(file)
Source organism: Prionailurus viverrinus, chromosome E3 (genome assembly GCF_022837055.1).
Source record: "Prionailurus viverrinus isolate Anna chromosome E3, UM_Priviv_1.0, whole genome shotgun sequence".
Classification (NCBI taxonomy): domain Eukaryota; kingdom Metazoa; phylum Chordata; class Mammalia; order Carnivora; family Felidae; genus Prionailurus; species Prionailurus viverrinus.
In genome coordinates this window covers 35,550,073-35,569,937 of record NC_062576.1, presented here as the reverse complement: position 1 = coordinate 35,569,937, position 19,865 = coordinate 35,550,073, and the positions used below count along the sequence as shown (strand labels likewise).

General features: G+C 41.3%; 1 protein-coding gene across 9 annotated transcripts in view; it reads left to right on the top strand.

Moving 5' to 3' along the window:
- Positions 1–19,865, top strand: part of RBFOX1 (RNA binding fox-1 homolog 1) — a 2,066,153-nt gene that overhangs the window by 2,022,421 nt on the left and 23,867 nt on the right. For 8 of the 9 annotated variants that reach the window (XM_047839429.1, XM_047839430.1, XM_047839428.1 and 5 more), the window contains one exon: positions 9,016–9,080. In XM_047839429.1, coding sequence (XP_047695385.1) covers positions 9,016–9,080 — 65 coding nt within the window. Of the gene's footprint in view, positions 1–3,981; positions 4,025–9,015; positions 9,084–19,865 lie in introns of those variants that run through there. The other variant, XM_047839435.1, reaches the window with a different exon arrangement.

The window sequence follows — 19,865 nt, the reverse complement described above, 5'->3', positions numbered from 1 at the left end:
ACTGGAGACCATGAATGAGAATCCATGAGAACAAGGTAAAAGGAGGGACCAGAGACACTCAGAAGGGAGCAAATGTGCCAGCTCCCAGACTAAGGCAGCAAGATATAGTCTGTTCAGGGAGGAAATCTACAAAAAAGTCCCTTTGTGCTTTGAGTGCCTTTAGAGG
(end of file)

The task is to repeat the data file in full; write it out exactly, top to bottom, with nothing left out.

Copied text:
Source organism: Prionailurus viverrinus, chromosome E3 (genome assembly GCF_022837055.1).
Source record: "Prionailurus viverrinus isolate Anna chromosome E3, UM_Priviv_1.0, whole genome shotgun sequence".
Classification (NCBI taxonomy): domain Eukaryota; kingdom Metazoa; phylum Chordata; class Mammalia; order Carnivora; family Felidae; genus Prionailurus; species Prionailurus viverrinus.
In genome coordinates this window covers 35,550,073-35,569,937 of record NC_062576.1, presented here as the reverse complement: position 1 = coordinate 35,569,937, position 19,865 = coordinate 35,550,073, and the positions used below count along the sequence as shown (strand labels likewise).

General features: G+C 41.3%; 1 protein-coding gene across 9 annotated transcripts in view; it reads left to right on the top strand.

Moving 5' to 3' along the window:
- Positions 1–19,865, top strand: part of RBFOX1 (RNA binding fox-1 homolog 1) — a 2,066,153-nt gene that overhangs the window by 2,022,421 nt on the left and 23,867 nt on the right. For 8 of the 9 annotated variants that reach the window (XM_047839429.1, XM_047839430.1, XM_047839428.1 and 5 more), the window contains one exon: positions 9,016–9,080. In XM_047839429.1, coding sequence (XP_047695385.1) covers positions 9,016–9,080 — 65 coding nt within the window. Of the gene's footprint in view, positions 1–3,981; positions 4,025–9,015; positions 9,084–19,865 lie in introns of those variants that run through there. The other variant, XM_047839435.1, reaches the window with a different exon arrangement.

The window sequence follows — 19,865 nt, the reverse complement described above, 5'->3', positions numbered from 1 at the left end:
ACTGGAGACCATGAATGAGAATCCATGAGAACAAGGTAAAAGGAGGGACCAGAGACACTCAGAAGGGAGCAAATGTGCCAGCTCCCAGACTAAGGCAGCAAGATATAGTCTGTTCAGGGAGGAAATCTACAAAAAAGTCCCTTTGTGCTTTGAGTGCCTTTAGAGG